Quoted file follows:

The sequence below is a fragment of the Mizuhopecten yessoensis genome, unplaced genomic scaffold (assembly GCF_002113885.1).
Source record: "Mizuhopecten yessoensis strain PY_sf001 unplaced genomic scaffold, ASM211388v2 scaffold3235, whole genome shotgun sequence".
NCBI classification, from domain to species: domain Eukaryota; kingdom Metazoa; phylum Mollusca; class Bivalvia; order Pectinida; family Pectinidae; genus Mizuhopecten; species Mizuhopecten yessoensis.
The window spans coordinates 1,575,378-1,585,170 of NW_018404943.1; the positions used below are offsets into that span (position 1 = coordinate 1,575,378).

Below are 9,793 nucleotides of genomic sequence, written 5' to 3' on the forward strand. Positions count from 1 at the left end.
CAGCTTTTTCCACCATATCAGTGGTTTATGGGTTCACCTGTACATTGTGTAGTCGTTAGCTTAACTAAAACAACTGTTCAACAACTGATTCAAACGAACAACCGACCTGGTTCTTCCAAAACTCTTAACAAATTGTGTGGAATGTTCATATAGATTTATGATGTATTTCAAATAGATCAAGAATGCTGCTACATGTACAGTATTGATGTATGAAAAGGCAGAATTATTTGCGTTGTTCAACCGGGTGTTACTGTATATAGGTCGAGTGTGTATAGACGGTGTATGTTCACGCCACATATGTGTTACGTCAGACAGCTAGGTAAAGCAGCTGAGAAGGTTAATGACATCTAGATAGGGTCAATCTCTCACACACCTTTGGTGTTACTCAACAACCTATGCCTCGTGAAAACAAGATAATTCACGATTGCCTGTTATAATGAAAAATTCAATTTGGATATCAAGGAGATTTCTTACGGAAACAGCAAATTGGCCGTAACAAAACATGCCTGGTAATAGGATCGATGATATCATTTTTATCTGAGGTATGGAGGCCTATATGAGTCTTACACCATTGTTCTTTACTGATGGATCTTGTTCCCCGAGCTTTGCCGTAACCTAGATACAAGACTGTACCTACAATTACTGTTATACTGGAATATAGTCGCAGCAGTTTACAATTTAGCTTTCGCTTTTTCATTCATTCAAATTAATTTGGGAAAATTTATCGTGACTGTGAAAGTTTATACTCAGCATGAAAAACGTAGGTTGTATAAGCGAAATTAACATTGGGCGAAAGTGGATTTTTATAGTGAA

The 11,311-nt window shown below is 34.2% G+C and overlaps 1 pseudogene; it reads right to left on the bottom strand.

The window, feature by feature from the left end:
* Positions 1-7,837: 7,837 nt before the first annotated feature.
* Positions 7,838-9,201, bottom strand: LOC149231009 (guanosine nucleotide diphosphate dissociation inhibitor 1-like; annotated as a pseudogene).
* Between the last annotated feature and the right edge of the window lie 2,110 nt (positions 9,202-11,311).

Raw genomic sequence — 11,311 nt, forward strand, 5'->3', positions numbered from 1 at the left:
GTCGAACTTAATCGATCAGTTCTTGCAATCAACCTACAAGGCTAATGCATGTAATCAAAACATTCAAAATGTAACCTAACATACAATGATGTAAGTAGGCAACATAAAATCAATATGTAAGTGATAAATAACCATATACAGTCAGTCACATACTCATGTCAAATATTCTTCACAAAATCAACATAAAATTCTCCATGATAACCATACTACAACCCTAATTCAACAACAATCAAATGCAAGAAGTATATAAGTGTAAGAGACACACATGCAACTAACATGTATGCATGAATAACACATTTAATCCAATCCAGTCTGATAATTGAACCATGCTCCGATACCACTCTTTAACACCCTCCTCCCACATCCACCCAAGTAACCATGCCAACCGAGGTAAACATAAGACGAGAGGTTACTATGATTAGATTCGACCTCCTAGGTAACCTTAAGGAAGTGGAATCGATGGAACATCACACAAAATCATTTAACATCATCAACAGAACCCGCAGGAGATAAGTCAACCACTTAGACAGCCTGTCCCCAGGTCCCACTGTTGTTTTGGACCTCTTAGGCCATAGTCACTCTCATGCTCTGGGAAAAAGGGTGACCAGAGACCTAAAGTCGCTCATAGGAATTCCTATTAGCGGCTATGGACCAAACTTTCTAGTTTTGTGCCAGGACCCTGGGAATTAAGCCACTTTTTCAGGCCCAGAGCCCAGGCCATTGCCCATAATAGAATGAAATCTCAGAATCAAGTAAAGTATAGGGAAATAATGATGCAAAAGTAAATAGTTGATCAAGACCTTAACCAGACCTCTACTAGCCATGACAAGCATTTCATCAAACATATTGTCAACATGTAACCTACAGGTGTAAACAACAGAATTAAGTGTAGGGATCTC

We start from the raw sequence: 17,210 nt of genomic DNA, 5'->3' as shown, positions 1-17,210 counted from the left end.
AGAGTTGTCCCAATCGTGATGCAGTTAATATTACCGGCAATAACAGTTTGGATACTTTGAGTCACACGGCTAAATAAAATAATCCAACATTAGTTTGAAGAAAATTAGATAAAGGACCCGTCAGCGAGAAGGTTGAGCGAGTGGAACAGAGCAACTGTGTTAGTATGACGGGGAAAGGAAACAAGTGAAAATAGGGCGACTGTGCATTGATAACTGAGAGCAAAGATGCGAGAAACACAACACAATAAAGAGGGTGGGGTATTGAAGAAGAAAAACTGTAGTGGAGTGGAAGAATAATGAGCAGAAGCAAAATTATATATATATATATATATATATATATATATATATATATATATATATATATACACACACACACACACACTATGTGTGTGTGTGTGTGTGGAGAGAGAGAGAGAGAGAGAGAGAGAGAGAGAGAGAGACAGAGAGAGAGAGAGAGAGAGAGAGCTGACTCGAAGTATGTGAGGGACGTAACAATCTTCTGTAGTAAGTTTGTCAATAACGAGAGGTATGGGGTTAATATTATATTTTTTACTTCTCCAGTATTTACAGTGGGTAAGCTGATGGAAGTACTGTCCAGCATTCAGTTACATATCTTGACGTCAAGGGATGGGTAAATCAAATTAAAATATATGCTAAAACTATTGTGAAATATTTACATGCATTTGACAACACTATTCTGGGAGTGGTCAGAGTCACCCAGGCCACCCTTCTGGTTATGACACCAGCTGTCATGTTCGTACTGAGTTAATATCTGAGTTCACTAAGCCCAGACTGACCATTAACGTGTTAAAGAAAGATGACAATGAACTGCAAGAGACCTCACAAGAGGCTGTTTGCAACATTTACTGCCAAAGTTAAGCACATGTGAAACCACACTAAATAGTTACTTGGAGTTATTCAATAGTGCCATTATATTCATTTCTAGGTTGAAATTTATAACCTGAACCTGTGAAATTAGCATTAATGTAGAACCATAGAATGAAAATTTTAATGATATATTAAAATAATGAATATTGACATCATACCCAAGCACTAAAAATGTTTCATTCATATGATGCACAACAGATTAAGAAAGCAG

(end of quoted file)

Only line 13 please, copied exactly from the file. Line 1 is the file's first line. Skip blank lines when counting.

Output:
GTCGAACTTAATCGATCAGTTCTTGCAATCAACCTACAAGGCTAATGCATGTAATCAAAACATTCAAAATGTAACCTAACATACAATGATGTAAGTAGGCAACATAAAATCAATATGTAAGTGATAAATAACCATATACAGTCAGTCACATACTCATGTCAAATATTCTTCACAAAATCAACATAAAATTCTCCATGATAACCATACTACAACCCTAATTCAACAACAATCAAATGCAAGAAGTATATAAGTGTAAGAGACACACATGCAACTAACATGTATGCATGAATAACACATTTAATCCAATCCAGTCTGATAATTGAACCATGCTCCGATACCACTCTTTAACACCCTCCTCCCACATCCACCCAAGTAACCATGCCAACCGAGGTAAACATAAGACGAGAGGTTACTATGATTAGATTCGACCTCCTAGGTAACCTTAAGGAAGTGGAATCGATGGAACATCACACAAAATCATTTAACATCATCAACAGAACCCGCAGGAGATAAGTCAACCACTTAGACAGCCTGTCCCCAGGTCCCACTGTTGTTTTGGACCTCTTAGGCCATAGTCACTCTCATGCTCTGGGAAAAAGGGTGACCAGAGACCTAAAGTCGCTCATAGGAATTCCTATTAGCGGCTATGGACCAAACTTTCTAGTTTTGTGCCAGGACCCTGGGAATTAAGCCACTTTTTCAGGCCCAGAGCCCAGGCCATTGCCCATAATAGAATGAAATCTCAGAATCAAGTAAAGTATAGGGAAATAATGATGCAAAAGTAAATAGTTGATCAAGACCTTAACCAGACCTCTACTAGCCATGACAAGCATTTCATCAAACATATTGTCAACATGTAACCTACAGGTGTAAACAACAGAATTAAGTGTAGGGATCTC